Category: Whistleblowers

January 30, 2017

Remembering Legendary People’s Lawyer Len Weinglass

In the great tradition of Clarence Darrow, Charles Garry, Ernest Goodman, William Kunstler, Carol Weiss King, Arthur Kinoy, Constance Baker Motley and Michael Ratner, legendary people’s lawyer Leonard Weinglass defended the poor and disenfranchised who struggled for social justice. Weinglass is now immortalized in “Len: A Lawyer in History,” a valuable graphic historical work by… Read more »

January 25, 2017

The Injustices of Manning’s Ordeal

After overseeing the aggressive prosecution and near-seven-year incarceration of Army whistleblower Chelsea Manning, President Obama – in one of his last acts in office – commuted all but four months of her remaining sentence but ignored the fact that he had taken no action on the war crimes that Manning revealed. At his final news… Read more »

September 19, 2016

Fifteen Years After 9/11, Perpetual “War on Terror” Continues Unabated

Fifteen years ago, 19 men committed suicide and took more than 3,000 people with them. The 9/11 attacks constituted crimes against humanity and should have been treated as such, with investigations and prosecutions of those who helped plan and finance the horrific crimes. If they had been armed attacks by another country, George W. Bush… Read more »

November 5, 2015

‘Drone Papers’ Revelations Are a Cry for Ending the Slaughter

A new whistleblower has joined the ranks of Edward Snowden, Chelsea Manning, John Kiriakou and other courageous individuals. The unnamed person, who chose to remain anonymous because of the Obama administration’s vigorous prosecution of whistleblowers, is a member of the intelligence community. In the belief that the American public has the right to know about… Read more »

October 17, 2014

US Government Sanitizes Vietnam War History

For many years after the Vietnam War, we enjoyed the “Vietnam syndrome,” in which US presidents hesitated to launch substantial military attacks on other countries. They feared intense opposition akin to the powerful movement that helped bring an end to the war in Vietnam. But in 1991, at the end of the Gulf War, George… Read more »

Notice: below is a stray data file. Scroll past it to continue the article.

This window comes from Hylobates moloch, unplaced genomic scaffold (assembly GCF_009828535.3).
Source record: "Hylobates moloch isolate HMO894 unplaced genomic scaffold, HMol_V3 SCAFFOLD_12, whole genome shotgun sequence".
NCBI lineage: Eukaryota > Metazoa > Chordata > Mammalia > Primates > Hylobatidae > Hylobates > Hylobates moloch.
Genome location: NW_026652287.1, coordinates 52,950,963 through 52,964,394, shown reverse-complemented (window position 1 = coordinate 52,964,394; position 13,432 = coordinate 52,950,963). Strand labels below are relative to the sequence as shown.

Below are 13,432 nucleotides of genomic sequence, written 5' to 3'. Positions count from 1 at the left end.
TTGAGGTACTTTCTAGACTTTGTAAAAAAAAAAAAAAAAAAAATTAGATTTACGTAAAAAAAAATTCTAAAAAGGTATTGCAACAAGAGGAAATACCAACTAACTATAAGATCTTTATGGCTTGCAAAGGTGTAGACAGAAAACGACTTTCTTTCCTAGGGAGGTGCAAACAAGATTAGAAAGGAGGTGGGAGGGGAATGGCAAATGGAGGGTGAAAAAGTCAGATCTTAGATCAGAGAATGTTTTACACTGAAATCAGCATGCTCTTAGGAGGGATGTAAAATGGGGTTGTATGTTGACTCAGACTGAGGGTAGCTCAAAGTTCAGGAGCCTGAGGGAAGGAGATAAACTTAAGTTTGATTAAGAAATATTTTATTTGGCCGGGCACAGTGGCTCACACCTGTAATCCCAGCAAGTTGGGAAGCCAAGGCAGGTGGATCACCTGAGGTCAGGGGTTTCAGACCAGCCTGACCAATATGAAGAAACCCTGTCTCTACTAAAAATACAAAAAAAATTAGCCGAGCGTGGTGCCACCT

June 11, 2014

U.S. Nearly Used Nukes During Viet Nam War

We came dangerously close to nuclear war when the United States was fighting in Viet Nam, Pentagon Papers whistleblower Daniel Ellsberg told a reunion of the Stanford Anti-Viet Nam War Movement in May 2014. He said that in 1965, the Joint Chiefs assured President Lyndon B. Johnson that the war could be won, but it… Read more »

July 1, 2013

Snowden’s Case for Asylum: An Interview With Marjorie Cohn

Despite U.S. government pressure, Russian President Vladimir Putin is balking at demands that he extradite Edward Snowden from Moscow to face espionage charges for leaking secrets about America’s global surveillance operations. Still, Snowden’s status remains dicey, as Marjorie Cohn explains to Dennis J Bernstein. By Dennis J Bernstein The U.S. government is putting on a… Read more »

June 19, 2013

Former CIA Employee, Snowden, Blows Whistle on NSA’s Dragnet Surveillance

Just as Bradley Manning’s court-martial was getting underway, another brave whistleblower dropped a bombshell into the media: The Obama administration is collecting data on every telephone call we make. Nearly 64 years to the day after George Orwell published his prescient book 1984, we have learned that the “Thought Police” are indeed watching every one… Read more »

June 8, 2013

Bradley Manning’s Legal Duty to Expose War Crimes

The court-martial of Bradley Manning, the most significant whistleblower case since Daniel Ellsberg leaked the Pentagon Papers, has begun. Although Manning pled guilty earlier this year to 10 offenses that will garner him 20 years in custody, military prosecutors insist on pursuing charges of aiding the enemy and violation of the Espionage Act, that carry… Read more »